Reports and Books
Review of the status and conservation actions for CMS concerted action species
United Nations Environment Programme World Conservation Monitoring Centre (United Nations Environment Programme-WCMC)

The present report provides rapid reviews of the conservation status and conservation actions undertaken for the 43 CMS Concerted Action Species (Res. Conf 7.1). Information has been chiefly compiled from sources integrated through the CMS Information Management System (CMS IMS). These include internet sites and databases of specialised agencies, as well as data available from the CMS Party Reports Database, and at UNEP-WCMC.


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2004
Reports and Books
United Nations List of Protected Areas (2003)
United Nations Environment Programme World Conservation Monitoring Centre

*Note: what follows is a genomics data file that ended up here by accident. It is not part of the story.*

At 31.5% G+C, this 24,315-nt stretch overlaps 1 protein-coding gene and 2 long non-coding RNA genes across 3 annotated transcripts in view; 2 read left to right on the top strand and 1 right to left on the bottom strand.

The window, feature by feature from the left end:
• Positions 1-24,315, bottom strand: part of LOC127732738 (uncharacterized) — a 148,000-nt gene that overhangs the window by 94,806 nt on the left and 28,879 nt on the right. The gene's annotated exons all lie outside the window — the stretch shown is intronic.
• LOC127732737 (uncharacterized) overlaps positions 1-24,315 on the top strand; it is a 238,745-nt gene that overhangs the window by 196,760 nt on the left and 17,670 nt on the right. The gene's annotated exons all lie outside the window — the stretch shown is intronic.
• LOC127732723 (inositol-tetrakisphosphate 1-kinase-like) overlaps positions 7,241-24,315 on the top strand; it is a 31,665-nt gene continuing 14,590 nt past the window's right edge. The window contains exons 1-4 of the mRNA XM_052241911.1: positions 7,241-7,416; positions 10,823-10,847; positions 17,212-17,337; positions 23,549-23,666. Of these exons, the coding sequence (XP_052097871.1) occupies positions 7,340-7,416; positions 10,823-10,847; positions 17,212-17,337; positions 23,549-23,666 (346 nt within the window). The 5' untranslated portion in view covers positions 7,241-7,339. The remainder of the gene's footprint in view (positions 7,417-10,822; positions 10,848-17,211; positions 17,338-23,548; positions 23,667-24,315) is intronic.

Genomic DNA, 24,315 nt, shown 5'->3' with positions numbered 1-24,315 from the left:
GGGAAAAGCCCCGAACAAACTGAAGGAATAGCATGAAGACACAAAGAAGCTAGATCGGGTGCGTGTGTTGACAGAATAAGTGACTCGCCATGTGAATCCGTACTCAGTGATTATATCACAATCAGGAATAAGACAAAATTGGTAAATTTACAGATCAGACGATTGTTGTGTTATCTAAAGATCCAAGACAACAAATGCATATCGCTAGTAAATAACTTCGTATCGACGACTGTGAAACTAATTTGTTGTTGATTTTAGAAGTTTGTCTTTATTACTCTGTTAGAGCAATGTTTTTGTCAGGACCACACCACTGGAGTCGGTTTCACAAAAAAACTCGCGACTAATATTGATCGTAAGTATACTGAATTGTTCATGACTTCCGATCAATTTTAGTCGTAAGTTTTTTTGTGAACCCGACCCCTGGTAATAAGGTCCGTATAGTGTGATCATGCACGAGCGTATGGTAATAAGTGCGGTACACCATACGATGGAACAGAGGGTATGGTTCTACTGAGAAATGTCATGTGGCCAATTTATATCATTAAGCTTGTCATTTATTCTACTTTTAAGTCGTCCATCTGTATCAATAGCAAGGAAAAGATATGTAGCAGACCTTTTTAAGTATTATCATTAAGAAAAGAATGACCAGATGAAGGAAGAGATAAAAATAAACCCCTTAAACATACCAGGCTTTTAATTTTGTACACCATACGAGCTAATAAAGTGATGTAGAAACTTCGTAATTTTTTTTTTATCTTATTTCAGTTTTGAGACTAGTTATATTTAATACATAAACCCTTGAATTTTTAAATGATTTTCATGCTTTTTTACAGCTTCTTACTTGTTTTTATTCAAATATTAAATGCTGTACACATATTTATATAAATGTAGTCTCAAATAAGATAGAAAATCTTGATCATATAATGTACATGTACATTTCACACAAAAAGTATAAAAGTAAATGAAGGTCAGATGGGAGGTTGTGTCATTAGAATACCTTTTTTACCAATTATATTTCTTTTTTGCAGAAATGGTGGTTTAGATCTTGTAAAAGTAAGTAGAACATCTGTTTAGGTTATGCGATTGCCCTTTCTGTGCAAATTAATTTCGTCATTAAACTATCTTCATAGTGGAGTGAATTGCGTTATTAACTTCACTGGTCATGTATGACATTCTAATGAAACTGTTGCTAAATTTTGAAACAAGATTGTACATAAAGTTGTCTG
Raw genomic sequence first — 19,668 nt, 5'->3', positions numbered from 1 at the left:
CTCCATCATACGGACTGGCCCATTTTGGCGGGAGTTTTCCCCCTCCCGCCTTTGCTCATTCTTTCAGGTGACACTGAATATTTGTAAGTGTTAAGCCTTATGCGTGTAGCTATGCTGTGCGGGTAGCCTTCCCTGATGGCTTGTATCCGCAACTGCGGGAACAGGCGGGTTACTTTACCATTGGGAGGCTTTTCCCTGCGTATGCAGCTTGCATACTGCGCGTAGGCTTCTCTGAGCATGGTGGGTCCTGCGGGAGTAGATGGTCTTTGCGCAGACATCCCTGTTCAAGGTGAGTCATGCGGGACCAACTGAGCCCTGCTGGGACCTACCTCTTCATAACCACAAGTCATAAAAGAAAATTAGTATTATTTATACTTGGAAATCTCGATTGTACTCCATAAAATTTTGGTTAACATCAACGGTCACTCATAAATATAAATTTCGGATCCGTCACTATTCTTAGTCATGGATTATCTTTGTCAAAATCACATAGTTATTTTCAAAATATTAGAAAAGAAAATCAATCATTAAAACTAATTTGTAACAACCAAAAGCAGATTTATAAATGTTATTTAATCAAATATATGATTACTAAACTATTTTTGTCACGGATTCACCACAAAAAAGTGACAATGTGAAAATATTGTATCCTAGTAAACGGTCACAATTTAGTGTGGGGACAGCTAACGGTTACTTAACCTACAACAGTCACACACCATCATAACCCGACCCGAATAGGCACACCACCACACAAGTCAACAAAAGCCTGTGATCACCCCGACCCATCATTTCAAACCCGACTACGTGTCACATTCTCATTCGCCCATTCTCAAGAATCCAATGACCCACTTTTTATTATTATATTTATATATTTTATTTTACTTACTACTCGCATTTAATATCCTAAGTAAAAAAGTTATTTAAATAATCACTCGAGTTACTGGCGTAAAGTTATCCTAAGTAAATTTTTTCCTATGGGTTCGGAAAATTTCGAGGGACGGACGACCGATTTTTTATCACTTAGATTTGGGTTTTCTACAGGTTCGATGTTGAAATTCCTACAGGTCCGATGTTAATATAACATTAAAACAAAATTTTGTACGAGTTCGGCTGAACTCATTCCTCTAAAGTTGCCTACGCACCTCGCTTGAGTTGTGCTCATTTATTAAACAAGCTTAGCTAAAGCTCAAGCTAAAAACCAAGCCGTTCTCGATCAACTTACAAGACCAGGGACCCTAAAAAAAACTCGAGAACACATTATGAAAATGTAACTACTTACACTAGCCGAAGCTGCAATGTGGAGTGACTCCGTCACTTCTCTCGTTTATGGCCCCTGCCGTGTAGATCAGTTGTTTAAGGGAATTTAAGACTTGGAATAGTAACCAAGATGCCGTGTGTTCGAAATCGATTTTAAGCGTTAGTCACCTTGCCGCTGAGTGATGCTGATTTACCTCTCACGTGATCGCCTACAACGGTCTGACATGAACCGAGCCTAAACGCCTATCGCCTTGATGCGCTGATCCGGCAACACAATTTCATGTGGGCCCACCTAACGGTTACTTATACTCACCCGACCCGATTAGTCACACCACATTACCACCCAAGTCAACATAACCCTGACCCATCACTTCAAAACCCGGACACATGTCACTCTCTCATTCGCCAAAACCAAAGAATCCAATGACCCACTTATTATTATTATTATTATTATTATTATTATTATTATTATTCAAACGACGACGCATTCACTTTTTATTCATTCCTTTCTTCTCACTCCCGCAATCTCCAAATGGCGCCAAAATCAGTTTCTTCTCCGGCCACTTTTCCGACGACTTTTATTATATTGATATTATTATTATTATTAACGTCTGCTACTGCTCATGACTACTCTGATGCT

The 2003 United Nations List of Protected Areas presents data on 102,102 protected areas covering 18.8 million km2. Within this total figure, there are 69,066 protected areas with lUCN Management Categories. In addition, there are 4,633 internationally designated sites. Although there has been an increase in the range of data presented in the 2003 UN List, compared to previous editions, it is clear that there has been a substantial increase in the extent of the world's terrestrial conservation estate in the past seven years. However, marine areas still make up a very small component - 1.7 million km' or 9.1% of the total area protected. This is the thirteenth edition in a series that was initiated by the United Nations more than 40 years ago. The last edition published data collected in 1997. Of the previous 12 UN Lists published, five ( 1982-1 997) have been prepared jointly by UNEP-WCMC and lUCN. As well as changes in the format and content of the 2003 UN List, the process involved to gather and review the data reflected the widening of partnership arrangements instituted in 2002 to manage the World Database on Protected Areas (WDPA) that underpins the UN List. This partnership includes other organisations through the WDPA Consortium, as well as agreements with intergovernmental organisations, such as the European Environment Agency and the ASEAN Regional Centre for Biodiversity Conservation. This is also the first UN List prepared since the World Conservation Monitoring Centre became part of UNEP.